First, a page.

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|Title:||Treatment with Anti-Granulocyte Antobodies Inhibits the Effector Phase of Experimental Autoimmune Envephalomyelitis|
|Citation:||Journal of Immunology, 1998; 161(11):6421-6426|
|Publisher:||AMER ASSOC IMMUNOLOGISTS|
|Abstract:||Emerging data suggest that polymorphonuclear leukocytes (PMNLs) can play an important role in Ag-dependent immune responses. Therefore, we have assessed the involvement of these cells in the development of an organ-specific autoimmune disease, experimental autoimmune encephalomyelitis (EAE), in the mouse. Depletion of peripheral blood PMNLs beginning day 8 after immunization significantly delayed and in some cases totally prevented the development of clinical EAE in mice. Depletion of PMNLs beginning 1 day before sensitization and continuing until day 7 postimmunization had no effect on the subsequent development of EAE, suggesting that depletion alters the efferent but not the afferent arm of the immune response. In vitro studies showed that lymphoid cells from mice protected from EAE by PMNL depletion beginning on day 8 postsensitization proliferated in response to specific Ag to a level equal to cells from sensitized animals treated with control serum, again indicating that treatment was not affecting the afferent limb of the immune response. Further evidence that PMNL may be necessary in initiating the pathology of EAE was seen in passive transfer experiments where PMNL-depleted recipients of MBP-specific lymphoid effector cells developed EAE much less effectively than did animals treated with control Ab. Taken together, these data indicate that PMNLs play a critical role in the effector phase of the development of the clinicopathologic expression of EAE in mice.|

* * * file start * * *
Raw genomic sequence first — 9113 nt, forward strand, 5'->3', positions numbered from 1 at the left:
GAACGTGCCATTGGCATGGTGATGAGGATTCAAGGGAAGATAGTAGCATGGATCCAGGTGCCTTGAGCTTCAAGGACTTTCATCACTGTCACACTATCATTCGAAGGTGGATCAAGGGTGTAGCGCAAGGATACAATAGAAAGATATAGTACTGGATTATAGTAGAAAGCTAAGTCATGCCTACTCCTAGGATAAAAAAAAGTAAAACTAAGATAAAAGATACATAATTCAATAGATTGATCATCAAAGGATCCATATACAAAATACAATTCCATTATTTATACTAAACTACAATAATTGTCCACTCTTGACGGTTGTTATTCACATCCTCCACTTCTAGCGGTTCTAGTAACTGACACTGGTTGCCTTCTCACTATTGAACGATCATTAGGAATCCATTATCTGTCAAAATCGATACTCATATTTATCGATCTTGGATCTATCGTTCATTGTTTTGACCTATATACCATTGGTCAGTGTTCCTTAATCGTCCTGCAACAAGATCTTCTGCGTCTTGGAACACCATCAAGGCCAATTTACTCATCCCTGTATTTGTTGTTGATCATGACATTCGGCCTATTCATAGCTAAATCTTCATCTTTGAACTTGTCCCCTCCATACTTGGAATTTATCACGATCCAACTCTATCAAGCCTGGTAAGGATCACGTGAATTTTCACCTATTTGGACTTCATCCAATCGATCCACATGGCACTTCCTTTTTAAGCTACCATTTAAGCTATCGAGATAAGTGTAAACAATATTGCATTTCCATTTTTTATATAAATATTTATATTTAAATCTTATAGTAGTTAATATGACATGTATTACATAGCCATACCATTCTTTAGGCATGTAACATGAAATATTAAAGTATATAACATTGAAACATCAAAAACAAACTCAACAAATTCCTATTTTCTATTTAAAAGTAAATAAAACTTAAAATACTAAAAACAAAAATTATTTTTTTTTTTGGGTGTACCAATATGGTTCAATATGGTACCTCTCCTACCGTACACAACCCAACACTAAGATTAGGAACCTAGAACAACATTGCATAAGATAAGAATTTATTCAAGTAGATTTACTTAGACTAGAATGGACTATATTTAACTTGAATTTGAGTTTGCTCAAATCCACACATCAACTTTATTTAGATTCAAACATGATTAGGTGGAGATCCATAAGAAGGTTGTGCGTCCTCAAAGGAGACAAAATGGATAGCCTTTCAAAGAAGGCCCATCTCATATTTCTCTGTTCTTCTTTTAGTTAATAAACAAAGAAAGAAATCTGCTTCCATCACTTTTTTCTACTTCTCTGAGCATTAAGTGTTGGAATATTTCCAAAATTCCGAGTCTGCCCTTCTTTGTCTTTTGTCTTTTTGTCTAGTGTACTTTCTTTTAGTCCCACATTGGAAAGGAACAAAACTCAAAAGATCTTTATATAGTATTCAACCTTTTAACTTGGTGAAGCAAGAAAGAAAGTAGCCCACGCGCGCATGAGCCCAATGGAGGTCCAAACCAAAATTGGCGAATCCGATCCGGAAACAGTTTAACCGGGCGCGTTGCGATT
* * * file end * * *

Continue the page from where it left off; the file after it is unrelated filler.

Mice, Inbred Strains
Encephalomyelitis, Autoimmune, Experimental
Disease Models, Animal
|Appears in Collections:||Aurora harvest 2|
Microbiology and Immunology publications
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